by The Welthi Bureau | 16 NOV 2017
In the run-up to World Diabetes Day on November 14, leading biopharmaceutical company, AstraZeneca Pharma India Limited (AstraZeneca India) conducted a survey to assess type 2 diabetes knowledge and awareness amongst 1,813 working men and women across Delhi, Mumbai, Chennai, Kolkata, Hyderabad and Bengaluru. Three quarters of the survey participants were under 40 years old. Out of the total number, 40% were female working professionals who participated in the survey.
In the survey, 58% of the women were aware that a family history of diabetes increased their risk of diabetes; additionally, 49% said that obesity, lack of physical activity and an unhealthy diet increased their risk. Moreover, 58% of the women were aware of the “Indian phenotype” that puts them at a greater risk of developing diabetes. The Indian Phenotype of diabetes with a propensity towards insulin resistance, central obesity and early development of complications adds to the need for early intervention and comprehensive management.
The women were actively taking steps to reduce their risk or manage their diabetes by exercising regularly or going for morning walks (87%), managing their diet (87%) and avoiding smoking and liquor consumption (25%). About 62% of the women were checking their blood sugar at least once every 3 months; excessive tiredness (45%), increase in weight or body mass index (35%) and difficulty sleeping (30%) were the symptoms that caused women to check their sugar.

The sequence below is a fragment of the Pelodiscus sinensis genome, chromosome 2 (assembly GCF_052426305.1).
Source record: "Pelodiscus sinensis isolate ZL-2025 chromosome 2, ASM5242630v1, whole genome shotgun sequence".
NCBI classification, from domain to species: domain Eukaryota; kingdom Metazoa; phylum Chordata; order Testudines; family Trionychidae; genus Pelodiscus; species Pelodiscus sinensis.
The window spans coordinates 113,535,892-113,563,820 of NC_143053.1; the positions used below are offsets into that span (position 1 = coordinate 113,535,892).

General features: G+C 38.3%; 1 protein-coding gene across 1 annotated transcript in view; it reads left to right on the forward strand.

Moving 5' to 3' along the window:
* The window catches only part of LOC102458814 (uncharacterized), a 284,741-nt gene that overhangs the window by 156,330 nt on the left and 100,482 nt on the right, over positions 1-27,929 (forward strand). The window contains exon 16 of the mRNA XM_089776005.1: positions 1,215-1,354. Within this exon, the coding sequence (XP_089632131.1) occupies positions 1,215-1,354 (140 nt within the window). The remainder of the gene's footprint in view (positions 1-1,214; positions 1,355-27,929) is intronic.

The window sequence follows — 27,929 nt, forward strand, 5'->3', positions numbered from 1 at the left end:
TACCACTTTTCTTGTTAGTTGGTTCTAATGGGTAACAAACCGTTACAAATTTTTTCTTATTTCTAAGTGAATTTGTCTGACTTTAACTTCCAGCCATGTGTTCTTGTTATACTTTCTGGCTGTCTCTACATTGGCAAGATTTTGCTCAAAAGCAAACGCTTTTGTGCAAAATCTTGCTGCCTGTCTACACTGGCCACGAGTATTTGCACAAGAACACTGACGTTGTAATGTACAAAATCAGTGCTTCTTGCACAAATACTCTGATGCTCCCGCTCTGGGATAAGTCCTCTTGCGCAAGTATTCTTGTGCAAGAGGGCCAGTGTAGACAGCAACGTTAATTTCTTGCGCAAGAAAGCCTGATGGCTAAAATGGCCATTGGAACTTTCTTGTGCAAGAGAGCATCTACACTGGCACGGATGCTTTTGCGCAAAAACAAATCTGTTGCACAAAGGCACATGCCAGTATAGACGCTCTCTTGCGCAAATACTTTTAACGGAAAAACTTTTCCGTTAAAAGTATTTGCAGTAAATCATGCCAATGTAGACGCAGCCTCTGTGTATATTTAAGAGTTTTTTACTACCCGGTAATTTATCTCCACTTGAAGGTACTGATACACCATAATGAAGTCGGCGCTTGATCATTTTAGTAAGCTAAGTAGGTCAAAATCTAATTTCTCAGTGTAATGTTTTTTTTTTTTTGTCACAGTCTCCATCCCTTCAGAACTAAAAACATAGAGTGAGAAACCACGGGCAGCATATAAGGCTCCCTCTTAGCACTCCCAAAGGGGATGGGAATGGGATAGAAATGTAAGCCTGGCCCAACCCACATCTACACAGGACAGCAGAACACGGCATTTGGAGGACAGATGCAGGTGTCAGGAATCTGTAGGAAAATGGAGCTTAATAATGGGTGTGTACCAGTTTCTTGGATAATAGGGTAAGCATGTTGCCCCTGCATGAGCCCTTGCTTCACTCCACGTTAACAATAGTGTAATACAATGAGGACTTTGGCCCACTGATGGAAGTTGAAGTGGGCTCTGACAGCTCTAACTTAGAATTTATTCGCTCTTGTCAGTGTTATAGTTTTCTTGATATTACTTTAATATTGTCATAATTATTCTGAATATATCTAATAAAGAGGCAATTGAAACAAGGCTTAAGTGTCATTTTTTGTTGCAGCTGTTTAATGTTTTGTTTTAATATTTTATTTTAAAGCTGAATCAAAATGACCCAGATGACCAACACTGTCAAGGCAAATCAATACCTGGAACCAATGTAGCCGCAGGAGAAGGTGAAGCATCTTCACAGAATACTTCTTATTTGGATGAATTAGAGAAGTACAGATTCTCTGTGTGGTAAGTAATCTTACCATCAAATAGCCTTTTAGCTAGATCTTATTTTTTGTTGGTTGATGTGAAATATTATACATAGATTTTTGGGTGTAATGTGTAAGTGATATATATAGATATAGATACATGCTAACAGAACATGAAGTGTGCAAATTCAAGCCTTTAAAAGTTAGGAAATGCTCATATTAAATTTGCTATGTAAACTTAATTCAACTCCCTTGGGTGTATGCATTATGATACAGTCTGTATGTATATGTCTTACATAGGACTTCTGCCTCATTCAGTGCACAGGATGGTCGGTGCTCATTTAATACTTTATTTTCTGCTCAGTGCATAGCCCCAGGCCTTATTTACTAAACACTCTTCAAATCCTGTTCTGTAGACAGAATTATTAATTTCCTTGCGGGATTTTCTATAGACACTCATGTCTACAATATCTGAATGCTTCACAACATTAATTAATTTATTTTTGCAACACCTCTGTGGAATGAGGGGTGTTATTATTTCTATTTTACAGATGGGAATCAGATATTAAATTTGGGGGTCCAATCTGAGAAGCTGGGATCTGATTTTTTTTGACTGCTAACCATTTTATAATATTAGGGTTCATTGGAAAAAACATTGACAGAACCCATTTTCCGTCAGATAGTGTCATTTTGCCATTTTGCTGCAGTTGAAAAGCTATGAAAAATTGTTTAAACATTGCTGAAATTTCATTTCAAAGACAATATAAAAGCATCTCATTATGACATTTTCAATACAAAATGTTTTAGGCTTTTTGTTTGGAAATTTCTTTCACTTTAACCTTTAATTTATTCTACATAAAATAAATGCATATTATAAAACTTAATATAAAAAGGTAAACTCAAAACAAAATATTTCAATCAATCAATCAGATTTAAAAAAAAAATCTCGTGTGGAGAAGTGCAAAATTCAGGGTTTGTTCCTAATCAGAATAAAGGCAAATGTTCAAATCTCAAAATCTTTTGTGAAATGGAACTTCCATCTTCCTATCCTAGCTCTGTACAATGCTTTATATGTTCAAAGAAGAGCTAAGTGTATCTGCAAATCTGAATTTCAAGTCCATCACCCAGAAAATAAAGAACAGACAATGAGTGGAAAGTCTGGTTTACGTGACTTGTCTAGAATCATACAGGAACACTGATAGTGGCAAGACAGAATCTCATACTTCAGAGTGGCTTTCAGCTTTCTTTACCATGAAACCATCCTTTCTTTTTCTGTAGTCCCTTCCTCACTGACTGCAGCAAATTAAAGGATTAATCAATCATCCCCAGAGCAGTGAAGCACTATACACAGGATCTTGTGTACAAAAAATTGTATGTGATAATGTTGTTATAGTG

Commenting on the findings of the report, Dr. Anilda Dsouza, Head – Medical Affairs & Regulatory, AstraZeneca India said, “AstraZeneca’s Power over Phenotype survey clearly indicates that working women are aware of their increased risk of diabetes. It is encouraging to see that they are taking active steps to live a healthy lifestyle towards either reducing their risk of diabetes or comprehensively managing their condition.”
Overall, the survey indicated that young corporates were well aware of the risk factors, complications and management of diabetes. Women got their information about diabetes from their doctor (66%); online and social media platforms (65%); family members, friends and colleagues (62%); and newspapers and magazines (60%).
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